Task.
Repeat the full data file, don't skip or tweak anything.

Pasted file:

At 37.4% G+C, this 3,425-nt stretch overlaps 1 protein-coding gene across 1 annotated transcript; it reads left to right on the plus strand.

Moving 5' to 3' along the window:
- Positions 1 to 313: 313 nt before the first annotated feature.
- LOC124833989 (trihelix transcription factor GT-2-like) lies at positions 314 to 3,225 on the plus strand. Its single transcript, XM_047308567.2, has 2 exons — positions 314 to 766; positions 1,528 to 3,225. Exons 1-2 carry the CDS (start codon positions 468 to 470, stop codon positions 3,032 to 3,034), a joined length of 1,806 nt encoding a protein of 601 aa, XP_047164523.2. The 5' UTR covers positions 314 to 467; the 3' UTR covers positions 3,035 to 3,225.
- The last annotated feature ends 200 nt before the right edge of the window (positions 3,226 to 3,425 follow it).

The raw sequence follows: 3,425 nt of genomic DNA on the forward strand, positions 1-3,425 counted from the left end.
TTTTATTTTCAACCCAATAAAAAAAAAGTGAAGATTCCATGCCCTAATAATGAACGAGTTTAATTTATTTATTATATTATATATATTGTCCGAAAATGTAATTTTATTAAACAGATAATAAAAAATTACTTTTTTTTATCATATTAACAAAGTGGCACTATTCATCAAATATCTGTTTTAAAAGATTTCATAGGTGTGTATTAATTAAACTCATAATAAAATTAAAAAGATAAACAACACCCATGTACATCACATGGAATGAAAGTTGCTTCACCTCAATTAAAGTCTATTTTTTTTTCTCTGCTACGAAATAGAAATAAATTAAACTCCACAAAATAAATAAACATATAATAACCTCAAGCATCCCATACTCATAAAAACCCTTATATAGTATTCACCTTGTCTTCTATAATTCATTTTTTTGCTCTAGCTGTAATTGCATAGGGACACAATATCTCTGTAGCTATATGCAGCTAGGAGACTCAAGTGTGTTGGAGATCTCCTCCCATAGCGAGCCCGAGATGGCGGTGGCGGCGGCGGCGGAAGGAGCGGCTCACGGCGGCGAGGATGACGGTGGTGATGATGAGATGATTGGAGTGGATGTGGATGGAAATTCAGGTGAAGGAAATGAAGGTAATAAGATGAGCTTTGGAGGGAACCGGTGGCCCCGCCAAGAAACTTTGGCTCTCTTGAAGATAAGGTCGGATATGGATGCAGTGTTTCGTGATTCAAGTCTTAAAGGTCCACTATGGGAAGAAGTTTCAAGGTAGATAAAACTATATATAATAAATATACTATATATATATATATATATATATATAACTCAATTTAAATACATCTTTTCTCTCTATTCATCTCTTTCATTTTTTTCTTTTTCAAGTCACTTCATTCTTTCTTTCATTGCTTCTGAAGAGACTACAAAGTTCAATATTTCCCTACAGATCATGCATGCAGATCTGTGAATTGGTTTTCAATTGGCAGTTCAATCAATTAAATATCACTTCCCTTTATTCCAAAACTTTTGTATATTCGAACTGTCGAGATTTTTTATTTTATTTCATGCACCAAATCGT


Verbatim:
At 37.4% G+C, this 3,425-nt stretch overlaps 1 protein-coding gene across 1 annotated transcript; it reads left to right on the plus strand.

Moving 5' to 3' along the window:
- Positions 1 to 313: 313 nt before the first annotated feature.
- LOC124833989 (trihelix transcription factor GT-2-like) lies at positions 314 to 3,225 on the plus strand. Its single transcript, XM_047308567.2, has 2 exons — positions 314 to 766; positions 1,528 to 3,225. Exons 1-2 carry the CDS (start codon positions 468 to 470, stop codon positions 3,032 to 3,034), a joined length of 1,806 nt encoding a protein of 601 aa, XP_047164523.2. The 5' UTR covers positions 314 to 467; the 3' UTR covers positions 3,035 to 3,225.
- The last annotated feature ends 200 nt before the right edge of the window (positions 3,226 to 3,425 follow it).

The raw sequence follows: 3,425 nt of genomic DNA on the forward strand, positions 1-3,425 counted from the left end.
TTTTATTTTCAACCCAATAAAAAAAAAGTGAAGATTCCATGCCCTAATAATGAACGAGTTTAATTTATTTATTATATTATATATATTGTCCGAAAATGTAATTTTATTAAACAGATAATAAAAAATTACTTTTTTTTATCATATTAACAAAGTGGCACTATTCATCAAATATCTGTTTTAAAAGATTTCATAGGTGTGTATTAATTAAACTCATAATAAAATTAAAAAGATAAACAACACCCATGTACATCACATGGAATGAAAGTTGCTTCACCTCAATTAAAGTCTATTTTTTTTTCTCTGCTACGAAATAGAAATAAATTAAACTCCACAAAATAAATAAACATATAATAACCTCAAGCATCCCATACTCATAAAAACCCTTATATAGTATTCACCTTGTCTTCTATAATTCATTTTTTTGCTCTAGCTGTAATTGCATAGGGACACAATATCTCTGTAGCTATATGCAGCTAGGAGACTCAAGTGTGTTGGAGATCTCCTCCCATAGCGAGCCCGAGATGGCGGTGGCGGCGGCGGCGGAAGGAGCGGCTCACGGCGGCGAGGATGACGGTGGTGATGATGAGATGATTGGAGTGGATGTGGATGGAAATTCAGGTGAAGGAAATGAAGGTAATAAGATGAGCTTTGGAGGGAACCGGTGGCCCCGCCAAGAAACTTTGGCTCTCTTGAAGATAAGGTCGGATATGGATGCAGTGTTTCGTGATTCAAGTCTTAAAGGTCCACTATGGGAAGAAGTTTCAAGGTAGATAAAACTATATATAATAAATATACTATATATATATATATATATATATATAACTCAATTTAAATACATCTTTTCTCTCTATTCATCTCTTTCATTTTTTTCTTTTTCAAGTCACTTCATTCTTTCTTTCATTGCTTCTGAAGAGACTACAAAGTTCAATATTTCCCTACAGATCATGCATGCAGATCTGTGAATTGGTTTTCAATTGGCAGTTCAATCAATTAAATATCACTTCCCTTTATTCCAAAACTTTTGTATATTCGAACTGTCGAGATTTTTTATTTTATTTCATGCACCAAATCGT